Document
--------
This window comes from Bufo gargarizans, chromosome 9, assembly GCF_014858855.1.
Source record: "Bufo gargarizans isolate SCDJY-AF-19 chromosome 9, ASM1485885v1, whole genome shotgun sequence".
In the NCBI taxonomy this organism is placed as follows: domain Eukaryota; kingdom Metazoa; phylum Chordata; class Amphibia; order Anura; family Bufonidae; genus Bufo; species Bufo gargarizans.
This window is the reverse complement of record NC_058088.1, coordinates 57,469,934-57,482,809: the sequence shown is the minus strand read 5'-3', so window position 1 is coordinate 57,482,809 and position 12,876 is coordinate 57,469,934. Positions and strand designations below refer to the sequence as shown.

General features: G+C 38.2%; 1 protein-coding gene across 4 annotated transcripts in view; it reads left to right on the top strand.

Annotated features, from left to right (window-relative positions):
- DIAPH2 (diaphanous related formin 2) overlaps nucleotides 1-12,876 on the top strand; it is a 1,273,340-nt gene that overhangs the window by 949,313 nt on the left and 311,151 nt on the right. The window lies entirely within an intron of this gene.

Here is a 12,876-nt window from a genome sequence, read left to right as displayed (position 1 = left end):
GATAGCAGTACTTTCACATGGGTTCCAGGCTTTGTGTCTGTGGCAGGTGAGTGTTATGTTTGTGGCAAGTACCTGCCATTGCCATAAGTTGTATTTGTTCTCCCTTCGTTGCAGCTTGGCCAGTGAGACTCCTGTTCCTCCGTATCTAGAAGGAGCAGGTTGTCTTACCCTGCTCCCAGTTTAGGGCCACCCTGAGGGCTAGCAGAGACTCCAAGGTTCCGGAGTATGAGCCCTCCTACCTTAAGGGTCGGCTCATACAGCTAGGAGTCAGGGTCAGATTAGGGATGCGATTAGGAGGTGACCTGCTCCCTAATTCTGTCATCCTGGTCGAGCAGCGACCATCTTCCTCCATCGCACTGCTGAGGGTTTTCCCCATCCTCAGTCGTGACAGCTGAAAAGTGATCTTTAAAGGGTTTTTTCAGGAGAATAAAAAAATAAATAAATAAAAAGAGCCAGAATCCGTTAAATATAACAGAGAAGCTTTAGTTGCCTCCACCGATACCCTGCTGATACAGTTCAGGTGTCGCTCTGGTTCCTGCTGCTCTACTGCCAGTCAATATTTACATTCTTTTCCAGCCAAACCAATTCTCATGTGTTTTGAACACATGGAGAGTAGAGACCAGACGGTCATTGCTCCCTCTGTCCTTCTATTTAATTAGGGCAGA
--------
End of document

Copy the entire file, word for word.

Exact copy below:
This window comes from Bufo gargarizans, chromosome 9, assembly GCF_014858855.1.
Source record: "Bufo gargarizans isolate SCDJY-AF-19 chromosome 9, ASM1485885v1, whole genome shotgun sequence".
In the NCBI taxonomy this organism is placed as follows: domain Eukaryota; kingdom Metazoa; phylum Chordata; class Amphibia; order Anura; family Bufonidae; genus Bufo; species Bufo gargarizans.
This window is the reverse complement of record NC_058088.1, coordinates 57,469,934-57,482,809: the sequence shown is the minus strand read 5'-3', so window position 1 is coordinate 57,482,809 and position 12,876 is coordinate 57,469,934. Positions and strand designations below refer to the sequence as shown.

General features: G+C 38.2%; 1 protein-coding gene across 4 annotated transcripts in view; it reads left to right on the top strand.

Annotated features, from left to right (window-relative positions):
- DIAPH2 (diaphanous related formin 2) overlaps nucleotides 1-12,876 on the top strand; it is a 1,273,340-nt gene that overhangs the window by 949,313 nt on the left and 311,151 nt on the right. The window lies entirely within an intron of this gene.

Here is a 12,876-nt window from a genome sequence, read left to right as displayed (position 1 = left end):
GATAGCAGTACTTTCACATGGGTTCCAGGCTTTGTGTCTGTGGCAGGTGAGTGTTATGTTTGTGGCAAGTACCTGCCATTGCCATAAGTTGTATTTGTTCTCCCTTCGTTGCAGCTTGGCCAGTGAGACTCCTGTTCCTCCGTATCTAGAAGGAGCAGGTTGTCTTACCCTGCTCCCAGTTTAGGGCCACCCTGAGGGCTAGCAGAGACTCCAAGGTTCCGGAGTATGAGCCCTCCTACCTTAAGGGTCGGCTCATACAGCTAGGAGTCAGGGTCAGATTAGGGATGCGATTAGGAGGTGACCTGCTCCCTAATTCTGTCATCCTGGTCGAGCAGCGACCATCTTCCTCCATCGCACTGCTGAGGGTTTTCCCCATCCTCAGTCGTGACAGCTGAAAAGTGATCTTTAAAGGGTTTTTTCAGGAGAATAAAAAAATAAATAAATAAAAAGAGCCAGAATCCGTTAAATATAACAGAGAAGCTTTAGTTGCCTCCACCGATACCCTGCTGATACAGTTCAGGTGTCGCTCTGGTTCCTGCTGCTCTACTGCCAGTCAATATTTACATTCTTTTCCAGCCAAACCAATTCTCATGTGTTTTGAACACATGGAGAGTAGAGACCAGACGGTCATTGCTCCCTCTGTCCTTCTATTTAATTAGGGCAGA